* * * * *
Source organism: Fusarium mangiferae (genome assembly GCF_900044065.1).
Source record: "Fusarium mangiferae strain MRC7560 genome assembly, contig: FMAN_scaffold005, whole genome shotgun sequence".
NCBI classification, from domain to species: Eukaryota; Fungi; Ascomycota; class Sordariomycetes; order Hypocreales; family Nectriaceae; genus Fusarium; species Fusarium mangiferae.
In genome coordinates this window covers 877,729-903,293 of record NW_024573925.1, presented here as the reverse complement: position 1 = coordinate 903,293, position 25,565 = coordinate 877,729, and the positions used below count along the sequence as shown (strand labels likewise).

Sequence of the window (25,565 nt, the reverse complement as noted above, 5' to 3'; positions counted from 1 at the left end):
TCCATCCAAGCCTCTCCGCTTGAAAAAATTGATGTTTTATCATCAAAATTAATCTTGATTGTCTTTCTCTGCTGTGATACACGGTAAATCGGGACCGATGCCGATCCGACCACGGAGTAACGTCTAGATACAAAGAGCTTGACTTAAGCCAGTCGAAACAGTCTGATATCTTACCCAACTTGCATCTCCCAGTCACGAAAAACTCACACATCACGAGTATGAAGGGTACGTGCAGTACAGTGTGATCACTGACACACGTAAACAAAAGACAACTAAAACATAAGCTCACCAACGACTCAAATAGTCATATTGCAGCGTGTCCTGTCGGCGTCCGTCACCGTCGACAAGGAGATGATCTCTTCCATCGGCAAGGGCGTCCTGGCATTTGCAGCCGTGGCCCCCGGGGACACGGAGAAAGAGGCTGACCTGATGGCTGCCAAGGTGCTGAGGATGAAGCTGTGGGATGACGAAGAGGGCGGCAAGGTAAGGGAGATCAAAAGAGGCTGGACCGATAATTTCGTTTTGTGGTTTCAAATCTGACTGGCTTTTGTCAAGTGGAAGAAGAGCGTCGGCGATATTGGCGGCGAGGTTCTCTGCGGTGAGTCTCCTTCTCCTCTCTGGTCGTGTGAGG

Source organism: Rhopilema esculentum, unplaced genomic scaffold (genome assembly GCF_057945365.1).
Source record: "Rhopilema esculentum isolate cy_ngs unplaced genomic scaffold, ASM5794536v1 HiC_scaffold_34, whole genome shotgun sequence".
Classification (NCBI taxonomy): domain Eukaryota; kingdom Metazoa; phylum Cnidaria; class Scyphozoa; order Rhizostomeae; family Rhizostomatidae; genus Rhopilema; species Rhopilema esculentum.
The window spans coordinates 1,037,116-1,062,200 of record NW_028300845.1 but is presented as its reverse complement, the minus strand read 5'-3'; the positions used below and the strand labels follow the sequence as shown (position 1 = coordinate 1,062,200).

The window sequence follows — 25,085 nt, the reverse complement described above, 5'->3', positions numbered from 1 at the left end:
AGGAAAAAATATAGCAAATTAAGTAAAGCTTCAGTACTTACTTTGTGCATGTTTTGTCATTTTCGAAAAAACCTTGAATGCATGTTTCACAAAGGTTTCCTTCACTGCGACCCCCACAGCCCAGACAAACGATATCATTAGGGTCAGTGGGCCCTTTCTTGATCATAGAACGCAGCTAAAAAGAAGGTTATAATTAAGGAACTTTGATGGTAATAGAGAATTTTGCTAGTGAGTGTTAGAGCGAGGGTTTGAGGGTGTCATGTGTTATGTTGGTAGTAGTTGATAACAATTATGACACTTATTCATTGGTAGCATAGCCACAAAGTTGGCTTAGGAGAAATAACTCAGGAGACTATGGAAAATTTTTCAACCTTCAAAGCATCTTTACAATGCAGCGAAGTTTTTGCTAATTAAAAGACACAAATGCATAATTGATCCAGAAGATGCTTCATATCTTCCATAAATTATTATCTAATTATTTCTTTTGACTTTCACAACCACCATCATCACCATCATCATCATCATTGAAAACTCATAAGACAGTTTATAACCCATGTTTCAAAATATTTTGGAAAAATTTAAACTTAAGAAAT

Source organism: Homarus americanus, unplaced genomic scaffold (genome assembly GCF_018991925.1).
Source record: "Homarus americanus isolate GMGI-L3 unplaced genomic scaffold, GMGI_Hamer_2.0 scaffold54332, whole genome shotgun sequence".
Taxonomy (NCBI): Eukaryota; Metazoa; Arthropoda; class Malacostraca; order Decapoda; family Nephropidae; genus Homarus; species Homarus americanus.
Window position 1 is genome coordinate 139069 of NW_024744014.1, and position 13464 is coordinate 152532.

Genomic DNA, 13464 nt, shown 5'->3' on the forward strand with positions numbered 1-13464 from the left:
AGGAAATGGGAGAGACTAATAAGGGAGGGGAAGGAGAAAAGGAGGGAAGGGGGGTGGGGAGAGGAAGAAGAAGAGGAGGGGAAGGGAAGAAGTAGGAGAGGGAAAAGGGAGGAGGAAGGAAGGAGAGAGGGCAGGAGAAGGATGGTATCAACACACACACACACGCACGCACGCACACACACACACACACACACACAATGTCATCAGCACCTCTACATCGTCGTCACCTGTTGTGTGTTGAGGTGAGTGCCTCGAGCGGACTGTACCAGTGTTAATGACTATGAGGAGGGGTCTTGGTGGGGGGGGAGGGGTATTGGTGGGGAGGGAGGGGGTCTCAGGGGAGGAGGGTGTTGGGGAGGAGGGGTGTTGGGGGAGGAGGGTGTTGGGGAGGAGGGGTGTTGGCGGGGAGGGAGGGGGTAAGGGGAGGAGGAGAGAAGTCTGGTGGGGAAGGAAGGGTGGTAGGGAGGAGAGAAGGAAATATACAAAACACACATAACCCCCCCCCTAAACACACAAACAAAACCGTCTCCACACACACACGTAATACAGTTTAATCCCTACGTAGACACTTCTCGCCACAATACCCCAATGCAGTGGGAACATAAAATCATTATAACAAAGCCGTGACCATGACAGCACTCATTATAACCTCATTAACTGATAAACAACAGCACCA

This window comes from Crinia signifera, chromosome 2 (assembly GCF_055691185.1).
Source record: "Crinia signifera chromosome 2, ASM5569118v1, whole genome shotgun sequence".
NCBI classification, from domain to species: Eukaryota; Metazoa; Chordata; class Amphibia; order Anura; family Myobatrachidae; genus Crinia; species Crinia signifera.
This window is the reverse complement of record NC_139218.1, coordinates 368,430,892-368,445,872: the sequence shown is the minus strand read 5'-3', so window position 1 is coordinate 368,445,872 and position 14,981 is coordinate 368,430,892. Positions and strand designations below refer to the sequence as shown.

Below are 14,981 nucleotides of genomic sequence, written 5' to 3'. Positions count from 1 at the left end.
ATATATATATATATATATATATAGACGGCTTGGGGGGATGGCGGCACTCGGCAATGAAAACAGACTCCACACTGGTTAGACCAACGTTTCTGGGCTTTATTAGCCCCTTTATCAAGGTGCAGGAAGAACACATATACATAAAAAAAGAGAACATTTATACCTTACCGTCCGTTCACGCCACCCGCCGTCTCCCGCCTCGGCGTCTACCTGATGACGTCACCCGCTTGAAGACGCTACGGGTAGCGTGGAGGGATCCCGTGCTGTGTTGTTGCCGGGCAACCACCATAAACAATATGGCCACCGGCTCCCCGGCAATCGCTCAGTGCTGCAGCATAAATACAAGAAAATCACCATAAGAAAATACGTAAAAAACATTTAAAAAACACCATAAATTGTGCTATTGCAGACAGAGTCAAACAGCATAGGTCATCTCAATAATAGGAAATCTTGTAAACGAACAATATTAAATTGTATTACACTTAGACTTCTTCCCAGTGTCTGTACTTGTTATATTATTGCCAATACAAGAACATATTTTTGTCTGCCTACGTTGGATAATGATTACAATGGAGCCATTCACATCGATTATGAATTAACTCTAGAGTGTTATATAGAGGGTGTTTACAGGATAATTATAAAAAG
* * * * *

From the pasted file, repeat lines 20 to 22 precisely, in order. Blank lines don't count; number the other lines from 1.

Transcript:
Source record: "Crinia signifera chromosome 2, ASM5569118v1, whole genome shotgun sequence".
NCBI classification, from domain to species: Eukaryota; Metazoa; Chordata; class Amphibia; order Anura; family Myobatrachidae; genus Crinia; species Crinia signifera.
This window is the reverse complement of record NC_139218.1, coordinates 368,430,892-368,445,872: the sequence shown is the minus strand read 5'-3', so window position 1 is coordinate 368,445,872 and position 14,981 is coordinate 368,430,892. Positions and strand designations below refer to the sequence as shown.